Men are often seen as the protector, provider and dominant force in a nuclear family. But, according to the mother of a disabled child and author of a web blog on special needs parenting, fathers secretly harbor pain and heartache when it comes to a disabled child.
Suzanne Perryman, who writes the blog specialneedschild.com, recently wrote that the father of special needs offspring are needy, too.
“No matter how many precautions they take, how physically present they are, how hard they work to support their family, even how hard they try, special needs dads will see their child and their family experience pain, over and over and over again,” Perryman wrote recently in an essay published in the Huffington Post.
Such despair has resulted in the emergence of local support groups aimed at helping fathers of children with disabilities. One of the largest is the Washington, D.C. -based Male Care Givers Advocacy Group.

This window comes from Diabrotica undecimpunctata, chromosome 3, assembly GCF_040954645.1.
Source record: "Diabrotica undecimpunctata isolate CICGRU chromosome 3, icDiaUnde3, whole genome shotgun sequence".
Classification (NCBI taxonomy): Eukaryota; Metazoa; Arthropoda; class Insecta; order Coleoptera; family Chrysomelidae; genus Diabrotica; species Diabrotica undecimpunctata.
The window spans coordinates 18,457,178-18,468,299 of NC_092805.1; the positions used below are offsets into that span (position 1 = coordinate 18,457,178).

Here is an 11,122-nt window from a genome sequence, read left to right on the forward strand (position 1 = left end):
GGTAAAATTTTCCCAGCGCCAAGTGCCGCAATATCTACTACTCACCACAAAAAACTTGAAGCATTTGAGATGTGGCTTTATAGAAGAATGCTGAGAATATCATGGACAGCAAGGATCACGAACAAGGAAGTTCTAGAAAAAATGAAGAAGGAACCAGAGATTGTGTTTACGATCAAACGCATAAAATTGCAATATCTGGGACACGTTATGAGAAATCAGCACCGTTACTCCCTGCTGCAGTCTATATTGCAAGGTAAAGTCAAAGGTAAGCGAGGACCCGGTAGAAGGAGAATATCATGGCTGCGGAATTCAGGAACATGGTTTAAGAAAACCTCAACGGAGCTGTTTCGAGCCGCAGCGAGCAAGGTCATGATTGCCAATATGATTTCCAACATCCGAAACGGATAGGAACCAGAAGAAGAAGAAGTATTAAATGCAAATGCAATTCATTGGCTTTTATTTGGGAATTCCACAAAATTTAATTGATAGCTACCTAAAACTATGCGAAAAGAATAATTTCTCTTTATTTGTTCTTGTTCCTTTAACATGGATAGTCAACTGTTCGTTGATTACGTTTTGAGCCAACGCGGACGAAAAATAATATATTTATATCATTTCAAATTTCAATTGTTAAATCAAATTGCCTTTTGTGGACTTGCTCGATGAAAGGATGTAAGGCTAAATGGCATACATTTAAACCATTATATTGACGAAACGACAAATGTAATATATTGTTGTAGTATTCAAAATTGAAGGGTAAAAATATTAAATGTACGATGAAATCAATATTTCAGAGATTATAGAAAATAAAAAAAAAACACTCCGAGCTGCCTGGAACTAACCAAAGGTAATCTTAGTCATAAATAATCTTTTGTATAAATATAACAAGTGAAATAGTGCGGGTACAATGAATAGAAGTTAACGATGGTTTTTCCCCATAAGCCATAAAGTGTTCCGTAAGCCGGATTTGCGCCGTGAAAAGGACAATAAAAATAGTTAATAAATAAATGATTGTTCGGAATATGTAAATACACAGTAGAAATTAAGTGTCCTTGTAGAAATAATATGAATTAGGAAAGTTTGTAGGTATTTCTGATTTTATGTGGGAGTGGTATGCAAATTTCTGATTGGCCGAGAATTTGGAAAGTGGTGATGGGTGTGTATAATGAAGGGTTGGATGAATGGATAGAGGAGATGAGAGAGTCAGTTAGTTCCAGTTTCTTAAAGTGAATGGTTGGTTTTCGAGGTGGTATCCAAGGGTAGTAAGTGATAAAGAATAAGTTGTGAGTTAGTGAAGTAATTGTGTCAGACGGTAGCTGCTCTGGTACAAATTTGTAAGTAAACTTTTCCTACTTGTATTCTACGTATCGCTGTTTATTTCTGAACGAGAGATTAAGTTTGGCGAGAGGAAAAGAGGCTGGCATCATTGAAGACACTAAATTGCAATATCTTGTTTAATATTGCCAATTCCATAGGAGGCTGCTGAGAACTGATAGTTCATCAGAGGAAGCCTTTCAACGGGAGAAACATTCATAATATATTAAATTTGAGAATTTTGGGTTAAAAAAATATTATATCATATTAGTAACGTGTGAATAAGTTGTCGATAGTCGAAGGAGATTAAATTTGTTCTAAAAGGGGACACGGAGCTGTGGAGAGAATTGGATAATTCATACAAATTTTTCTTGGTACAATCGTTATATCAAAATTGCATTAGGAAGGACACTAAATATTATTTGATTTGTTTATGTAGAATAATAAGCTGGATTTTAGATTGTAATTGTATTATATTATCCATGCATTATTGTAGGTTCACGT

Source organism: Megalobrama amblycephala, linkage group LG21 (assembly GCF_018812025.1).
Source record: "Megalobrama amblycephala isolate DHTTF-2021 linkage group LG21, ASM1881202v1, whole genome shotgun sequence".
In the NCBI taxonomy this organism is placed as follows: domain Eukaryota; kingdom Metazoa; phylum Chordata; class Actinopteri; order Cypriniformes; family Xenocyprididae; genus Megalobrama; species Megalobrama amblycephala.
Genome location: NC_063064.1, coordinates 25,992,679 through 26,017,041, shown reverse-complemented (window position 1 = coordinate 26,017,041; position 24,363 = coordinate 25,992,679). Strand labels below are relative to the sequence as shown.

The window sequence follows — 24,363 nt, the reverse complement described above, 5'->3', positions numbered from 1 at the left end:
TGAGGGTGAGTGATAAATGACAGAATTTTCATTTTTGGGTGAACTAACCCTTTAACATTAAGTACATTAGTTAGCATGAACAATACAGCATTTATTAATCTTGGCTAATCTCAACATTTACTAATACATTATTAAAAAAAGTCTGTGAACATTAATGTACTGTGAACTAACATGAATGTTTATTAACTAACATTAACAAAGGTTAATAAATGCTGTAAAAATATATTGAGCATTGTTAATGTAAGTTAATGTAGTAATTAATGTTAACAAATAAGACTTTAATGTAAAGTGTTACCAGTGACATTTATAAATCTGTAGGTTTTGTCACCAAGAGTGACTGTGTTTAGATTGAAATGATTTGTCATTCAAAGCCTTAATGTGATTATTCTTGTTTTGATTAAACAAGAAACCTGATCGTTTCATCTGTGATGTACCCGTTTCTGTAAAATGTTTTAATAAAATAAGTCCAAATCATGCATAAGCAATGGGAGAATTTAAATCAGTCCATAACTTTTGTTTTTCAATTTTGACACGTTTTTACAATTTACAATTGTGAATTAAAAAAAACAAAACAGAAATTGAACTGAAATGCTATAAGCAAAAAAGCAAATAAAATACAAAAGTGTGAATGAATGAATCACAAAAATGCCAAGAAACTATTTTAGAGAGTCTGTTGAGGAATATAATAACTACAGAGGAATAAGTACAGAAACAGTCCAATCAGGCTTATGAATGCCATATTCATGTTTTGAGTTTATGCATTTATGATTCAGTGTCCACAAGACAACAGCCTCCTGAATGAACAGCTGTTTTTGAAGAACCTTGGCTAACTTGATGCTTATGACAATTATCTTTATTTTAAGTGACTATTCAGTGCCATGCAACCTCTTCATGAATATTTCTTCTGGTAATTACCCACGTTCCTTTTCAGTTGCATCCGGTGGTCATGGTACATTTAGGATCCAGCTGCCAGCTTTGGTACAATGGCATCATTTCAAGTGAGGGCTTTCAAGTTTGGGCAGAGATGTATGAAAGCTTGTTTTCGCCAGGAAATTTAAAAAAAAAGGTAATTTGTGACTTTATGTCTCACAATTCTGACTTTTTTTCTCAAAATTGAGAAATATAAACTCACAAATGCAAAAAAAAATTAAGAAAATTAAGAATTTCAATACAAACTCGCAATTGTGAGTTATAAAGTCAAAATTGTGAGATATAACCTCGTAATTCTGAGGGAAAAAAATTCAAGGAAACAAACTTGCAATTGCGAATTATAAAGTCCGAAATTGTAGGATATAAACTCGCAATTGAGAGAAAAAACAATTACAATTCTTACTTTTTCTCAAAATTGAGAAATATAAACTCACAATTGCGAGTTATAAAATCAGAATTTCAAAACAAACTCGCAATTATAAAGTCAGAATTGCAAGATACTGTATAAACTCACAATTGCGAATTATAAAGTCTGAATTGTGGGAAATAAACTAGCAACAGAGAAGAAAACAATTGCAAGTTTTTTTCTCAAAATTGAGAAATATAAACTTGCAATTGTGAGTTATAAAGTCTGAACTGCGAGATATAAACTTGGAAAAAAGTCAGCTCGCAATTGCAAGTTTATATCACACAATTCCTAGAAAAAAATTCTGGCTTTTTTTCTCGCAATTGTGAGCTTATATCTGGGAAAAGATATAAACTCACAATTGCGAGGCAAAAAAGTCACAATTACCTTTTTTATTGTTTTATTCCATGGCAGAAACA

It was established in 2001 specifically for African American men who are fathers of special needs offspring. At Wednesday meetings in the THEARC playhouse in Southeast D.C., the group, averaging 100 men per meeting, finds emotional and strategic support to help its members cope with the daily challenges and demands of raising a special needs child. They also provide a network to steer fathers to the best education and health care venues for special needs children.
“This is the only one of its kind in D.C…,” group organizer and member Derrick Philson said of the non-profit organization.
Philson, 44, is the father of a 25-year-old daughter who is wheelchair-bound after being struck by a car 14 years ago.
Another member of the group, Anthony Hunter, said he is grateful for the support the group provides.
Hunter, 29, is the father of a 7-year-old daughter who is wheelchair-bound and unable to speak. Before he discovered the group, he often hammered himself with self- pity. “One day, I just stopped and asked God, ‘Why me?’
“We are adult men with huge responsibilities of taking care of special needs children,” Hunter said. “The beautiful part of being a member of the group is that it empowers me and keeps me going.”